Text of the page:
In August, over 350 new datasets were published on Kaggle, in part sparked by our $10,000 Datasets Publishing Award. This interview delves into the stories and background of August’s three winners–Ugo Cupcic, Sudalai Rajkumar, and Colin Morris. They answer questions about what stirred them to create their winning datasets and kernel ideas they’d love to see other Kagglers explore.
Our team selected this dataset because it combines two exciting fields of research: robotics and deep learning. To learn more about the dataset, we loved Ugo’s excellent blog post “How I taught my robot to realize how bad it was at holding things” complementing the usage of Kaggle to make such a unique research-based dataset open and accessible to all.
As the Chief Technical Architect of the Shadow Robot Company, I spend a lot of time thinking about grasping things with our robots. This story is a quick delve into the world of grasp robustness prediction using machine learning.
Getting started with robotics is probably a lot easier than you think. Here’s a simulation sandbox that’s cross-platform and provides a simple high-level API. It should help you get started experimenting with robot grasping tasks.
As the Chief Technical Architect at the Shadow Robot Company, I spend a lot of time playing with different algorithms to see how they’d fit our robots. Controlling a complex robot to make it behave the way you’d want in a complex environment is… complex!
A robot Hand without a robot Arm is most of the time useless. At Shadow we have a long history of interfacing different robot arms with our software and hardware. In the different projects we’ve run over the years, we’ve written software for arms from Universal Robot, Denso, Kuka, Staubli… We’ve also developed a few intriguing arms internally, from an arm actuated by air muscles to a lightweight arm that picks-up strawberries.
On this journey, we’ve learned a few things. Let me share a few tips on what it takes to write a good interface for a robot arm quickly.
At Shadow, we’re focusing on making complex robots intuitive to use. For that, we need very good path planning. There are plenty of amazing solutions out there, but we were recently faced with a project where those state of the art solutions just weren’t good enough for us. We needed a super fast planner that generated trajectories that “looked good”.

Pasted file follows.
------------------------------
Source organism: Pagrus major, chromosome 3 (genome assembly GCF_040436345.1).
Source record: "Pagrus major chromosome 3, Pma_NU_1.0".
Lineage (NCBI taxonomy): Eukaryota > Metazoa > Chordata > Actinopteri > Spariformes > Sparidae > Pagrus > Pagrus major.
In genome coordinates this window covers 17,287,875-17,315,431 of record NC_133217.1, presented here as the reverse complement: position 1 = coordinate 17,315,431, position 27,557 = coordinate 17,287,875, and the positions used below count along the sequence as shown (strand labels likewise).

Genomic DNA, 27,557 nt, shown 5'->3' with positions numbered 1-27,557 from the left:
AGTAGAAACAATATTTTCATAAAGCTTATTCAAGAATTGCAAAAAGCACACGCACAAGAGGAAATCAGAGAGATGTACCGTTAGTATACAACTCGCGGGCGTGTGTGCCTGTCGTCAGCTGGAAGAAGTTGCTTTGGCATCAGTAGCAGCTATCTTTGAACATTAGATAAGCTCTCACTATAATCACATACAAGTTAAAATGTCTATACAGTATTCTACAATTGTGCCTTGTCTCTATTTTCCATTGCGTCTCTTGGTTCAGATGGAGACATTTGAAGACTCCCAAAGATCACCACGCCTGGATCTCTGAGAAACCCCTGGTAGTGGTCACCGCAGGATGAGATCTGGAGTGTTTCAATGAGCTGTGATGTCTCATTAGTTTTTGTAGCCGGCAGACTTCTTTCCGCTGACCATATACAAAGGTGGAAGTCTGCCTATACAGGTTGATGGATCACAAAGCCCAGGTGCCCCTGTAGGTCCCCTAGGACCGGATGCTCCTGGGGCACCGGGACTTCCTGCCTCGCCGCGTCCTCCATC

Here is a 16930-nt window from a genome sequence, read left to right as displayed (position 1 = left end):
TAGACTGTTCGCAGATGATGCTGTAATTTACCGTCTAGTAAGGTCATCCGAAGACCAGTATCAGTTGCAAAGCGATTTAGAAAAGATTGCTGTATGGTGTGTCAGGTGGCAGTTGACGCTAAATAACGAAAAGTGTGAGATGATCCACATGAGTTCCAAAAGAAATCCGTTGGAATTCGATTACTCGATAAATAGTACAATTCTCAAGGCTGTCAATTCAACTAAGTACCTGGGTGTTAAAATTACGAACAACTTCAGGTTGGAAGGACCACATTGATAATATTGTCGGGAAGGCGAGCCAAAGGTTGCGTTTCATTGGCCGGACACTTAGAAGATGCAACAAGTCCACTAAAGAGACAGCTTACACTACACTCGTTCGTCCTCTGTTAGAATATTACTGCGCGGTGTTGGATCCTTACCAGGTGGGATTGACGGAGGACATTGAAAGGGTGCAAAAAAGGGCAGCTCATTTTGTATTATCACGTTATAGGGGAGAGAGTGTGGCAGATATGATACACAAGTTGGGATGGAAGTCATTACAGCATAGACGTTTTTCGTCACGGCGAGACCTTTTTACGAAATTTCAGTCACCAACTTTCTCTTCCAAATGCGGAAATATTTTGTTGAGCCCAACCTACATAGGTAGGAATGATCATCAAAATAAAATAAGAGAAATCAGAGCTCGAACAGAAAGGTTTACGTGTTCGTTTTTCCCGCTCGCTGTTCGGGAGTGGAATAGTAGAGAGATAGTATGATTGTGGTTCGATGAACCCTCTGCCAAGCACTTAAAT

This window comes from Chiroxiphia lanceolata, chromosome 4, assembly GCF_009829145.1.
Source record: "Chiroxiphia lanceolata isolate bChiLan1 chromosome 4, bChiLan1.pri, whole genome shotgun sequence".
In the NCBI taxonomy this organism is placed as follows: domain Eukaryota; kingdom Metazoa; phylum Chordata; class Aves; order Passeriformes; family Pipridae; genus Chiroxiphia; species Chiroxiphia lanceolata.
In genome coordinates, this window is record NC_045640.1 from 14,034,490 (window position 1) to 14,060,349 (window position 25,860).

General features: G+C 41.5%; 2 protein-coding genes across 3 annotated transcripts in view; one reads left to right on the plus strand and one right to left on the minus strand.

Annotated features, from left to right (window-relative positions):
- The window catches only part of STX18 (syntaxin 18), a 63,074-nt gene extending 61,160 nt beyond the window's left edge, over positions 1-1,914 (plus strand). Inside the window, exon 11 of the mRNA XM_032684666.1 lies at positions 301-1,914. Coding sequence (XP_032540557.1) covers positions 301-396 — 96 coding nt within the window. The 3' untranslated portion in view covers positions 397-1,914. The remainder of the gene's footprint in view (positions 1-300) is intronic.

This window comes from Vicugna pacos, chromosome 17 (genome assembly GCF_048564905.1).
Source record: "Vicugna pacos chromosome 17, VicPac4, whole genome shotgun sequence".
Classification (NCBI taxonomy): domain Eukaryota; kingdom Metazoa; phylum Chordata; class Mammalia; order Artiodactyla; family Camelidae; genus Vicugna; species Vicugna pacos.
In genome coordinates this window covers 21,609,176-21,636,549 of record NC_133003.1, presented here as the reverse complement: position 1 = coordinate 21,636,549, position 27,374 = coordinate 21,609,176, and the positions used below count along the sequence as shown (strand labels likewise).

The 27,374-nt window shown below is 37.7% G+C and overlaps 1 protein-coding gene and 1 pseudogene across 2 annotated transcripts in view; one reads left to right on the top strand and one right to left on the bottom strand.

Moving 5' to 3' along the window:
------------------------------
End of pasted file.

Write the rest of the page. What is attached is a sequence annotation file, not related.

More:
An important part of my job is to stay on top of what’s currently happening in robotics. Given the fast pace in robotics, it sometimes feels more like trying not to drown! A great way to see all the latest trends is to attend a few key conferences. IROS and ICRA are the two biggest robotics conferences in the world and I often go to those. I attend a few other smaller more focused conferences to study precise subjects – such as control theory at the great DLMC conference in Zurich.
An important part of our roadmap is focusing on making grasping trivial for the end user. We want to be able to point our robot at an object with the instruction of grasp it. Although from a human point of view it sounds trivial, this is actually complicated for a robot. A crucial step in that direction is to be able to quantify how well the robot is grasping the object; without that measurement, the robot will never be able to improve. In this post, we’ll focus on different methods used to assess grasp quality.